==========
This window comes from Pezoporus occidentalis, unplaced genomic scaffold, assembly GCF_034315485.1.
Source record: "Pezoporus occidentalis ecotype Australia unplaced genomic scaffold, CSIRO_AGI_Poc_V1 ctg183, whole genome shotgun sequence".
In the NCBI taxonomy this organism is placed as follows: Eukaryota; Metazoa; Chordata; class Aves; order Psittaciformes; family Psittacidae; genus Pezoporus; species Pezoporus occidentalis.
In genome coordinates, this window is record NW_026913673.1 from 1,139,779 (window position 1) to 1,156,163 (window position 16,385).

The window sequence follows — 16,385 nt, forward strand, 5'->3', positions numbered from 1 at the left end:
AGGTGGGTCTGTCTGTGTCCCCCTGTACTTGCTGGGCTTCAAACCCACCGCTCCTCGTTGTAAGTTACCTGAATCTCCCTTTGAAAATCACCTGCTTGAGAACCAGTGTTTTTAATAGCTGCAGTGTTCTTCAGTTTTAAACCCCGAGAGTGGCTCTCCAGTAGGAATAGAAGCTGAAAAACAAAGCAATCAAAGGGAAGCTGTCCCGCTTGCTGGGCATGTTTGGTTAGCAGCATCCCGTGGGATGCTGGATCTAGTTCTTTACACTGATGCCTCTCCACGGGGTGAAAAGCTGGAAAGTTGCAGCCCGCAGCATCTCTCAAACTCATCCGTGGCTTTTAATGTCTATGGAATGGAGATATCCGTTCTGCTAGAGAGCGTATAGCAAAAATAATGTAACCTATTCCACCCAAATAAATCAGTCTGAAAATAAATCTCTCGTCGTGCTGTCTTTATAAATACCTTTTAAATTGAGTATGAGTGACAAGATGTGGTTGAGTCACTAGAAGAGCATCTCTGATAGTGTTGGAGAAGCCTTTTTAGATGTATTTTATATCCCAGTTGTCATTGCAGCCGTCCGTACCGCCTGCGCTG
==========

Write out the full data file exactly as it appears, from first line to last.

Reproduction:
This window comes from Pezoporus occidentalis, unplaced genomic scaffold, assembly GCF_034315485.1.
Source record: "Pezoporus occidentalis ecotype Australia unplaced genomic scaffold, CSIRO_AGI_Poc_V1 ctg183, whole genome shotgun sequence".
In the NCBI taxonomy this organism is placed as follows: Eukaryota; Metazoa; Chordata; class Aves; order Psittaciformes; family Psittacidae; genus Pezoporus; species Pezoporus occidentalis.
In genome coordinates, this window is record NW_026913673.1 from 1,139,779 (window position 1) to 1,156,163 (window position 16,385).

The window sequence follows — 16,385 nt, forward strand, 5'->3', positions numbered from 1 at the left end:
AGGTGGGTCTGTCTGTGTCCCCCTGTACTTGCTGGGCTTCAAACCCACCGCTCCTCGTTGTAAGTTACCTGAATCTCCCTTTGAAAATCACCTGCTTGAGAACCAGTGTTTTTAATAGCTGCAGTGTTCTTCAGTTTTAAACCCCGAGAGTGGCTCTCCAGTAGGAATAGAAGCTGAAAAACAAAGCAATCAAAGGGAAGCTGTCCCGCTTGCTGGGCATGTTTGGTTAGCAGCATCCCGTGGGATGCTGGATCTAGTTCTTTACACTGATGCCTCTCCACGGGGTGAAAAGCTGGAAAGTTGCAGCCCGCAGCATCTCTCAAACTCATCCGTGGCTTTTAATGTCTATGGAATGGAGATATCCGTTCTGCTAGAGAGCGTATAGCAAAAATAATGTAACCTATTCCACCCAAATAAATCAGTCTGAAAATAAATCTCTCGTCGTGCTGTCTTTATAAATACCTTTTAAATTGAGTATGAGTGACAAGATGTGGTTGAGTCACTAGAAGAGCATCTCTGATAGTGTTGGAGAAGCCTTTTTAGATGTATTTTATATCCCAGTTGTCATTGCAGCCGTCCGTACCGCCTGCGCTG